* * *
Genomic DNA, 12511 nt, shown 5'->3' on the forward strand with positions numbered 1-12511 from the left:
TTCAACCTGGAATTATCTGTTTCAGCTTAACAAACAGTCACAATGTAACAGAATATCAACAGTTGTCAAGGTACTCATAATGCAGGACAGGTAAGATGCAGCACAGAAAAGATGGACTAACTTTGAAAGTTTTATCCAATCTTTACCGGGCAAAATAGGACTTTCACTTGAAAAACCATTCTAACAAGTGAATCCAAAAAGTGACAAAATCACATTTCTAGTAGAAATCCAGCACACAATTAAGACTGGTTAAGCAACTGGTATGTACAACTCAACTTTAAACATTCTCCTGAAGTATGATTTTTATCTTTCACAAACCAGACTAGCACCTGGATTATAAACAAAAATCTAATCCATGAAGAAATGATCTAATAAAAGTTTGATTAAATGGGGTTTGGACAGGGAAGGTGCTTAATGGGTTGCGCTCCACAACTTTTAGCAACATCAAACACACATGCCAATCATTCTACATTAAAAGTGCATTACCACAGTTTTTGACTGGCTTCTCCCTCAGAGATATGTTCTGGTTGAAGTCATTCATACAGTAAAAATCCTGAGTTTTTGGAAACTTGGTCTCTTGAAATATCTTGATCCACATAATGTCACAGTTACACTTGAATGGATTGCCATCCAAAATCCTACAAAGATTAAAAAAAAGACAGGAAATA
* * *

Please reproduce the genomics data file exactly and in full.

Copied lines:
Genomic DNA, 12511 nt, shown 5'->3' on the forward strand with positions numbered 1-12511 from the left:
TTCAACCTGGAATTATCTGTTTCAGCTTAACAAACAGTCACAATGTAACAGAATATCAACAGTTGTCAAGGTACTCATAATGCAGGACAGGTAAGATGCAGCACAGAAAAGATGGACTAACTTTGAAAGTTTTATCCAATCTTTACCGGGCAAAATAGGACTTTCACTTGAAAAACCATTCTAACAAGTGAATCCAAAAAGTGACAAAATCACATTTCTAGTAGAAATCCAGCACACAATTAAGACTGGTTAAGCAACTGGTATGTACAACTCAACTTTAAACATTCTCCTGAAGTATGATTTTTATCTTTCACAAACCAGACTAGCACCTGGATTATAAACAAAAATCTAATCCATGAAGAAATGATCTAATAAAAGTTTGATTAAATGGGGTTTGGACAGGGAAGGTGCTTAATGGGTTGCGCTCCACAACTTTTAGCAACATCAAACACACATGCCAATCATTCTACATTAAAAGTGCATTACCACAGTTTTTGACTGGCTTCTCCCTCAGAGATATGTTCTGGTTGAAGTCATTCATACAGTAAAAATCCTGAGTTTTTGGAAACTTGGTCTCTTGAAATATCTTGATCCACATAATGTCACAGTTACACTTGAATGGATTGCCATCCAAAATCCTACAAAGATTAAAAAAAAGACAGGAAATA